“The heart of the question is whether all Americans are to be afforded equal rights and equal opportunities, whether we are going to treat our fellow Americans as we want to be treated.” -- President John F. Kennedy
Welcome to the home page of the Committee
on Civil Rights for the New York State Bar Association. The term "civil rights"
means many different things to many people. To some, the term evokes the epic
struggle of the latter half of the 20th century for racial and gender equality,
a struggle which still continues today. To others, it calls to mind the right
of the individual to be free from arbitrary Government restraint on one's
liberty and the exercise of freedoms held dear, such as the freedom of speech,
assembly and religion. Still others see "civil rights" as covering the rights
chiseled into local, state and federal laws preventing discrimination in
housing, in school and at the work place. “Civil rights” fall under a broad
umbrella of due process and equal protection guarantees found in our
Constitution and laws. The understanding of a "civil right" has evolved and
continues to evolve with the forward progress of our national conversation in
the American experiment.
The Committee on Civil Rights was founded in 1952 and over the years has
worked on a broad range of issues affecting the public and legal profession in
New York. Most recently, the Committee has been active on issues of privacy and
national security, Executive Detention and due process, the rights of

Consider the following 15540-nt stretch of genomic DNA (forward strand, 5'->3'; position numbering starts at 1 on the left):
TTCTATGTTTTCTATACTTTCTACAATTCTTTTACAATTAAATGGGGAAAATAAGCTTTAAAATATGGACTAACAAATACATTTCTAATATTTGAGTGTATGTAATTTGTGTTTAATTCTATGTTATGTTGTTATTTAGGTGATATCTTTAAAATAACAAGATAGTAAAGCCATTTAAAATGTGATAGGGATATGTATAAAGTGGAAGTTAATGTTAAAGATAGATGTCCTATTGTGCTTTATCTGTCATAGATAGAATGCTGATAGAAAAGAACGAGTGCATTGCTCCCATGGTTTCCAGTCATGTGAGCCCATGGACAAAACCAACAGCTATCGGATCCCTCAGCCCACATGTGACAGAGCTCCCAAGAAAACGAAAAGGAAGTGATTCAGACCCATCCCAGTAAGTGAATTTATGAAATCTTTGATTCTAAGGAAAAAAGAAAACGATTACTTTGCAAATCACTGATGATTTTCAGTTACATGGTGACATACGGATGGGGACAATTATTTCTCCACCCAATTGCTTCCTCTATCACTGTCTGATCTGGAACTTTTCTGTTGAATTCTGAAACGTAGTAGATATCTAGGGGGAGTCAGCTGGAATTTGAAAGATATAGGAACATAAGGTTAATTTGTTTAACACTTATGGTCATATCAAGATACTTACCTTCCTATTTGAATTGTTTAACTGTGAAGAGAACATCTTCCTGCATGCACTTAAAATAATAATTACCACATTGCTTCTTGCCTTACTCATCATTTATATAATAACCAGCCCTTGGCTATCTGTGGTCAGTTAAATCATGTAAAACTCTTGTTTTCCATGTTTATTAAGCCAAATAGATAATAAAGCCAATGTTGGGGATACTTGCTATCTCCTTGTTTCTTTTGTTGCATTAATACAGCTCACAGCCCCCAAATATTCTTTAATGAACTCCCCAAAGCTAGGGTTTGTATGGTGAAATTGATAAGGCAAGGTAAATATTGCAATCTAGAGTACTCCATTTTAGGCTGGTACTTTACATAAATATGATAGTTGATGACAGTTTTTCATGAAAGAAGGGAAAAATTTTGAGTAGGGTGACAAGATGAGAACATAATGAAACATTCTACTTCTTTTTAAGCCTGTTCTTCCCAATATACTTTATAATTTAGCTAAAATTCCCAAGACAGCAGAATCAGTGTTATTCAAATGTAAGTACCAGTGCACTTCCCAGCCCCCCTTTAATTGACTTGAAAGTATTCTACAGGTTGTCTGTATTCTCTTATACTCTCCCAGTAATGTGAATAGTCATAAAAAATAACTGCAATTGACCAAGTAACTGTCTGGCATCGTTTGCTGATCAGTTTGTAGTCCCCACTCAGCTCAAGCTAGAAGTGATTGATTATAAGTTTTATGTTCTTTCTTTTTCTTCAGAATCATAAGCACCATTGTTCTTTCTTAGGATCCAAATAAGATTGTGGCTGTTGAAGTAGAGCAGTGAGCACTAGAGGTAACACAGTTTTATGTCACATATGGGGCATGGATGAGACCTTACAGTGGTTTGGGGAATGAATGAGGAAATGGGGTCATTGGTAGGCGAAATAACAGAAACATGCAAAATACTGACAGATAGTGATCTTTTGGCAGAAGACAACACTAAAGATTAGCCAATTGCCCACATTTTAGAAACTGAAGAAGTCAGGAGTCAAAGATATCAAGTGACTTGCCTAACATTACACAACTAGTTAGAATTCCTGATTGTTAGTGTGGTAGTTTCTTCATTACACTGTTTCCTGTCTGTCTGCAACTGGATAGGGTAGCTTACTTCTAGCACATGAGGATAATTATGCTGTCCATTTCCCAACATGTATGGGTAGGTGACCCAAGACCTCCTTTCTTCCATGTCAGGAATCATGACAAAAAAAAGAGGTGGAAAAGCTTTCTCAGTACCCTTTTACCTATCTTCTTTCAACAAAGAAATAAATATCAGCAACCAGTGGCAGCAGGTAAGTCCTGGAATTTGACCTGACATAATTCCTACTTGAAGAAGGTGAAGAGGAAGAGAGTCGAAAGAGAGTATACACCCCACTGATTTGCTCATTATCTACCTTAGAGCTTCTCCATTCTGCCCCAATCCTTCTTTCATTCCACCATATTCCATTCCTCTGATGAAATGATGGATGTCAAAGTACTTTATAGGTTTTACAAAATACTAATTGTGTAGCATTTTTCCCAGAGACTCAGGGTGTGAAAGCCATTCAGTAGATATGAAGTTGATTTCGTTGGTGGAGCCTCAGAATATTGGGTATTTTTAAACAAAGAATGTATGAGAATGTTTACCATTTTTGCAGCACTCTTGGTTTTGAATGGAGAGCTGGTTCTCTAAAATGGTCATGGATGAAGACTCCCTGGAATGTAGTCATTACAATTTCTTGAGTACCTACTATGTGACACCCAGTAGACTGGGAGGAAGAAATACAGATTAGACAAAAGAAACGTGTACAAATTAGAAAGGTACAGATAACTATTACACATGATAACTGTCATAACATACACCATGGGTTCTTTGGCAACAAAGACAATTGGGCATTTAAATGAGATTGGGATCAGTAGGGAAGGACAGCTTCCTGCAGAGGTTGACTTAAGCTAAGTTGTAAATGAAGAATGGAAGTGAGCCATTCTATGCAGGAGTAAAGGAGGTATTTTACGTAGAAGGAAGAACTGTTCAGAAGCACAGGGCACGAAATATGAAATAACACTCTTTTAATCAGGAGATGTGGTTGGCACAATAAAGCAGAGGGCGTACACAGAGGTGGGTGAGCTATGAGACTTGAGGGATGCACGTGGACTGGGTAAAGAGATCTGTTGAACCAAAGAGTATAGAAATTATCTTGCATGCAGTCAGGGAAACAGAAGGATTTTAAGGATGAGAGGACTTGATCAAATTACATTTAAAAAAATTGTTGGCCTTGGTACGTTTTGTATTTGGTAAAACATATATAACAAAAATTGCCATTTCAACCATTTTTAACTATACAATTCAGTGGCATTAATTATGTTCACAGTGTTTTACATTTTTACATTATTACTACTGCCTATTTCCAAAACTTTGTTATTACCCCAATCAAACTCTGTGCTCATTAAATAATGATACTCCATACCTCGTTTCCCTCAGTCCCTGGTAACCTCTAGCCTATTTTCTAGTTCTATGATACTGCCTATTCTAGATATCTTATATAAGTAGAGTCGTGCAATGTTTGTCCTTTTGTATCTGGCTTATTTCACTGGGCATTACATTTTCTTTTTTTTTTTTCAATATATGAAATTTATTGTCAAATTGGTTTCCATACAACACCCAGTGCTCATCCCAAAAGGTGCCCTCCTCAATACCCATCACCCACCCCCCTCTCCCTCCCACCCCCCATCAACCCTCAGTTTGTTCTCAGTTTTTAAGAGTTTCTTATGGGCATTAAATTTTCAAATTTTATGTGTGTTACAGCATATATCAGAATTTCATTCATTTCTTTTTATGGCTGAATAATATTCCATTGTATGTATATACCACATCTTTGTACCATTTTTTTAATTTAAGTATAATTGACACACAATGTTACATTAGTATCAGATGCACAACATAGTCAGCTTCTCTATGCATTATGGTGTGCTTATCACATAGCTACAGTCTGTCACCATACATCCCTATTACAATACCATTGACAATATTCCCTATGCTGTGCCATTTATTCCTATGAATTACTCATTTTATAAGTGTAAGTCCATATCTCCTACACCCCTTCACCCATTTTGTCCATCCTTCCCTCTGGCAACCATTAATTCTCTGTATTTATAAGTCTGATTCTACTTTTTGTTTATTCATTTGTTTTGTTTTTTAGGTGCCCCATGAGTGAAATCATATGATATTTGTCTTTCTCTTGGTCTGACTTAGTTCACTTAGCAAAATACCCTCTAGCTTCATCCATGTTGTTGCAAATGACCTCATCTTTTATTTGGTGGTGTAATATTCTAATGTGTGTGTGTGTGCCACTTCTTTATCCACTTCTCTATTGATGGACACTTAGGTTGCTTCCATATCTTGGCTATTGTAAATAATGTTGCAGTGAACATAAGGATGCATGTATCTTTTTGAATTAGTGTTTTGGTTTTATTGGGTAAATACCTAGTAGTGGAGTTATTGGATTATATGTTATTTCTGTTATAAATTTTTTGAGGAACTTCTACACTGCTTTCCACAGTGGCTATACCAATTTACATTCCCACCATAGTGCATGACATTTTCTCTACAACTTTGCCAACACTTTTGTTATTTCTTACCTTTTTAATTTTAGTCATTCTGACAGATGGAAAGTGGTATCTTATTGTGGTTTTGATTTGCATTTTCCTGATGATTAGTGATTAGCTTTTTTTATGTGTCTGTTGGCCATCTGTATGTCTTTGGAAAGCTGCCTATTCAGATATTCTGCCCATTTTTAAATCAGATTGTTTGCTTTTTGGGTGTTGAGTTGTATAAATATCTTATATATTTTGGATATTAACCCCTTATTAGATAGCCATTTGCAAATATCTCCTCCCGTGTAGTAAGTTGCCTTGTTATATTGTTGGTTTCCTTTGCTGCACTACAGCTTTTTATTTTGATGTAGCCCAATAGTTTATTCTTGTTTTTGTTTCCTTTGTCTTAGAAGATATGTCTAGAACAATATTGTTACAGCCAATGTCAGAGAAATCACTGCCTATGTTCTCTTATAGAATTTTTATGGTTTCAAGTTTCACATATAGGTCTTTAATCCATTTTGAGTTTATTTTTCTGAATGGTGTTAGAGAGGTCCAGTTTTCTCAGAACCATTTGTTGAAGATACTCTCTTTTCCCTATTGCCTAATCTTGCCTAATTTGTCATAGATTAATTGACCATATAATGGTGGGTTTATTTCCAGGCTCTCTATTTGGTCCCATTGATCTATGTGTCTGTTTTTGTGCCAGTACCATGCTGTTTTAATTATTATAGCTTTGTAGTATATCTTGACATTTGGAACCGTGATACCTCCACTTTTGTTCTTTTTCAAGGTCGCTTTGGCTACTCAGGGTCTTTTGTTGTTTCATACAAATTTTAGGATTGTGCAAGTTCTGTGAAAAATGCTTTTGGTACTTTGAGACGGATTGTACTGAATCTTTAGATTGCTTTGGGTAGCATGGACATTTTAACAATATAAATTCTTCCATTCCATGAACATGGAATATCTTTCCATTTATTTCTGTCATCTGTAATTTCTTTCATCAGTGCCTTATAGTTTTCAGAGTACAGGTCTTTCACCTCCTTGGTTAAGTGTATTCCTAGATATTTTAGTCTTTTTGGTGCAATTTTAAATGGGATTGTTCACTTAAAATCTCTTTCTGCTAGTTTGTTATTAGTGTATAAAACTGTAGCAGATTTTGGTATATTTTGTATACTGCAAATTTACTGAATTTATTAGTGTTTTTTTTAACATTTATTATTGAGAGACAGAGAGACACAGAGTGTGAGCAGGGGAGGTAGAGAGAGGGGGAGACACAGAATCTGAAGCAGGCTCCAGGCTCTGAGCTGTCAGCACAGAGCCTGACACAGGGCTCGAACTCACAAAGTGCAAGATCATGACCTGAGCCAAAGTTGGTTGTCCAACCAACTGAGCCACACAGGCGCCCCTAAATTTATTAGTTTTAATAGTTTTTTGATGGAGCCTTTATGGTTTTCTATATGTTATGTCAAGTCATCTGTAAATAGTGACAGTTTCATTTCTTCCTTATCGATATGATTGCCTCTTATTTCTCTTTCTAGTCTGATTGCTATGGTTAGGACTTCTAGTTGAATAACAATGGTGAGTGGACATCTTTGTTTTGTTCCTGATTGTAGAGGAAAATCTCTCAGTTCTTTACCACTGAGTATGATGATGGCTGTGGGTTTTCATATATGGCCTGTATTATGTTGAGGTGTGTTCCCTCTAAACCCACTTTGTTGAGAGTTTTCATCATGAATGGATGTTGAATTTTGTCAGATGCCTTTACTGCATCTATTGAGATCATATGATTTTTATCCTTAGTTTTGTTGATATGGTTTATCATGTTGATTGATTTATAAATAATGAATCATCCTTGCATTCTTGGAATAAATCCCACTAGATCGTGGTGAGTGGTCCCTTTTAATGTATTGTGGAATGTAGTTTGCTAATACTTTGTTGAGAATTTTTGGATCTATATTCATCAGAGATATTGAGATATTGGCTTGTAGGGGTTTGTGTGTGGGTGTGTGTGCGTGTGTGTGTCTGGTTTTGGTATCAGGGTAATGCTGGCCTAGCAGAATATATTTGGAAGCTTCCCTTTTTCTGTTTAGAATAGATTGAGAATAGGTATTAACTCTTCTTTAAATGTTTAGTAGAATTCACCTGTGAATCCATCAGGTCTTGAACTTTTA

immigrants, and marriage equality. The Committee’s participation on these
various fronts takes many forms, from sponsoring programs to spark informed
debate, to authoring encyclopedic reports on signal issues of the day, to
honoring those who have done the most in our community to bend the long arc of
history toward justice. If you want to learn more about the Committee's work in
general, please click on the tabs on the left of this web page. If you would
like to learn more about the Committee's work on habeas corpus and Guantanamo in
particular, access the Committee’s blog.
Thank you for visiting the Committee’s website and we hope that you find it
informative and maybe even a little inspirational. Check back often for
informative updates to the website and timely blog postings.
2015 Haywood Burns Memorial Award
The Haywood Burns Memorial Award is presented each year by the Committee on Civil Rights during the Annual Meeting of the New York State Bar Association in January. Nominees must be an individual, not necessarily a lawyer, who has contributed to New York State in a manner that reflects Dean Burns’ commitment to the struggle for justice and the qualities that made him an outstanding advocate for civil rights and the empowerment of the powerless.
PLEASE CLICK HERE FOR THE CALL FOR NOMINATIONS FORM
ANNUAL MEETING 2015 - Thursday, January 29
Meeting 2:30 p.m. – 5:30 p.m.
Committee on Civil Rights and Diversity and Inclusion
“Hands Up, Don’t Shoot”: Recent tragic deaths involving Eric Garner and Michael Brown haunt us. The intersection of race and excessive police force is critical to our society. Lawyers have a role in governing use of force by law enforcement, especially with respect to racial minorities. Lawyers help define and train on policies for use of force and on the impact of implicit bias on law enforcement. We prosecute and defend criminal charges with respect to use of force by police. We seek retribution from or defend law enforcement agencies for civil rights violations with respect to excessive police force. This panel will examine the critical role lawyers and racial justice activists play in ensuring that use of force by police is evenhanded and free from racial bias.